Photo: Antik-Bazár/Facebook



1071 Budapest, Klauzál utca 1


A short walk from Astoria, Antik-Bazár is an Aladdin’s Cave of authentic Commie kitsch, a flea market squeezed into a two-floor store of secondhand treasure. Caps, badges, posters, banknotes and postcards, all items here were used at one time or another before 1989. Browsing is a real delight, you’ll never know what you might find on the next shelf, and if you’re looking for something specific, the lovely old shop owner can point you in the right direction. As Hungary is laudably a make-do-and-mend culture, you may pick up a useful item no longer manufactured today, a needle for your record player perhaps, or a flint for your 1960s’ cigarette lighter. Details

Photo: Artibus365 Facebook



1054 Budapest, Hold utca 6


Though utterly desirable, much of what you see in this haven of authentically retro furniture is not exactly portable. But, sadly passing over the sofa designed by Danes in the 1970s or that dining table crafted in yé-yé era France, your beady eyes might still settle on a must-have Italian bedside lamp or ashtray you last saw in a Melville movie. There are plenty of Hungarian artefacts, too. All form part of a collection gathered by Tibor Nagy from Debrecen, part of which he sells on commission. Tibor’s aim is to make sure all his objects fall into the right hands, to people who will love and look after what they’re buying. Details

Photo: Medgyesi Milán - We Love Budapest

Központi Antikvárium


1053 Budapest, Múzeum körút 13-15


Leading from Kálvin tér, main Múzeum körút opposite the National Museum is Budapest’s equivalent of London’s Charing Cross Road, a row of secondhand bookstores beckoning almost all the way to Astoria. Along with mainly Hungarian books, they also stock maps, posters, postcards and vinyl. The granddaddy of them all, the largest of its kind in Hungary, has been in business since 1891. Announcing its presence with a neon owl in bright blue, the ‘Central Antiquarian Bookshop’ displays vintage advertising posters in its many windows, and around the large main room centrepieced by glass cabinets containing rarities and autographed editions. The posters, stacked back-to-back to one side, carry hefty price tags, so if you’ve fallen for the gorgeous Orion radio ad from the 1920s, be prepared to pay for it. This is the kind of place which hires out the gilded Mirror Room at the Festetics Palace for auctions. Details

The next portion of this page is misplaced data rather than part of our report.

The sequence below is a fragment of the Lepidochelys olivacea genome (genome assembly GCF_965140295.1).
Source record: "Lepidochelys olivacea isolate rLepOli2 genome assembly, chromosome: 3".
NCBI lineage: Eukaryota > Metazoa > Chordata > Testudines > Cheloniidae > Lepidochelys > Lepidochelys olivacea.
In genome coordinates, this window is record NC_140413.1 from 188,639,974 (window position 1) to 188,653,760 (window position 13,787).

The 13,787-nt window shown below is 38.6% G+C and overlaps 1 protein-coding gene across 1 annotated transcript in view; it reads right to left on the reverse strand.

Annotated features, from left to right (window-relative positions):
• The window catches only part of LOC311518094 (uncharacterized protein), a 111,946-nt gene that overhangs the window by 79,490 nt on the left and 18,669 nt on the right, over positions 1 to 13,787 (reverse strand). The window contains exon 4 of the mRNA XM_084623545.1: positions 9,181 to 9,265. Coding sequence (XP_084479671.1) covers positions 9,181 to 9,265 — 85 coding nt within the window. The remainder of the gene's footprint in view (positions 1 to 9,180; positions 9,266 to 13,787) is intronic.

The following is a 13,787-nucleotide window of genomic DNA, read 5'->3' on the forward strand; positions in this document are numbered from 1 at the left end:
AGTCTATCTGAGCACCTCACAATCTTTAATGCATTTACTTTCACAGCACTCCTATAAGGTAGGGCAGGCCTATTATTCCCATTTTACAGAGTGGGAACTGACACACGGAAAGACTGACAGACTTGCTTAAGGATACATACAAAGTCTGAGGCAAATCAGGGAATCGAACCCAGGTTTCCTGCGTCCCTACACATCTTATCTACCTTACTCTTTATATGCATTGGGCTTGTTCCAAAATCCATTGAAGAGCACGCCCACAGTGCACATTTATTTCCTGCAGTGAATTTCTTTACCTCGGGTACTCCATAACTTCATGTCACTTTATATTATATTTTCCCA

Photo: Balkányi László - We Love Budapest

Múzeum Antikvárium


1053 Budapest, Múzeum körút 35.

More info


Along the antiquarian avenue of Múzeum körút, this charming store was opened by four bookworms more than 30 years ago, an attractive space decorated with the vintage advertising and film posters all for sale. If you’re after an original poster with lettering in Art-Deco style advertising the XXXIV International Eucharistic Congress in May 1938, this is where to come. The English-friendly website lists far more books, exhibition catalogues, maps, postcards and manuscripts than could possibly fit into these intimate surroundings, but if you’re just browsing for random treasure, you’ll spend a very happy half-hour here. For specific rarities, look out for their online auctions. Details

Photo: Juhász Norbert - We Love Budapest



1077 Budapest, Király utca 31


The owner, who originally trained as a cinematographer, eventually decided to give in to his love for books, and opened his own secondhand bookstore in 2005 on bustling Király utca. While the majority of the items don’t fall into the antique category, some of the volumes here were printed in the 17th and 18th centuries. The shop’s old-world feel is enhanced by paintings, typewriters, sketches, cameras and a collection of 30 vintage mechanical watches, some adorning the interior and the shop windows. It’s all a short walk from Deák Ferenc tér, two tram stops from Kálvin tér. Details

This article was published with the support of Budapest Airport.

Related content

Admin mode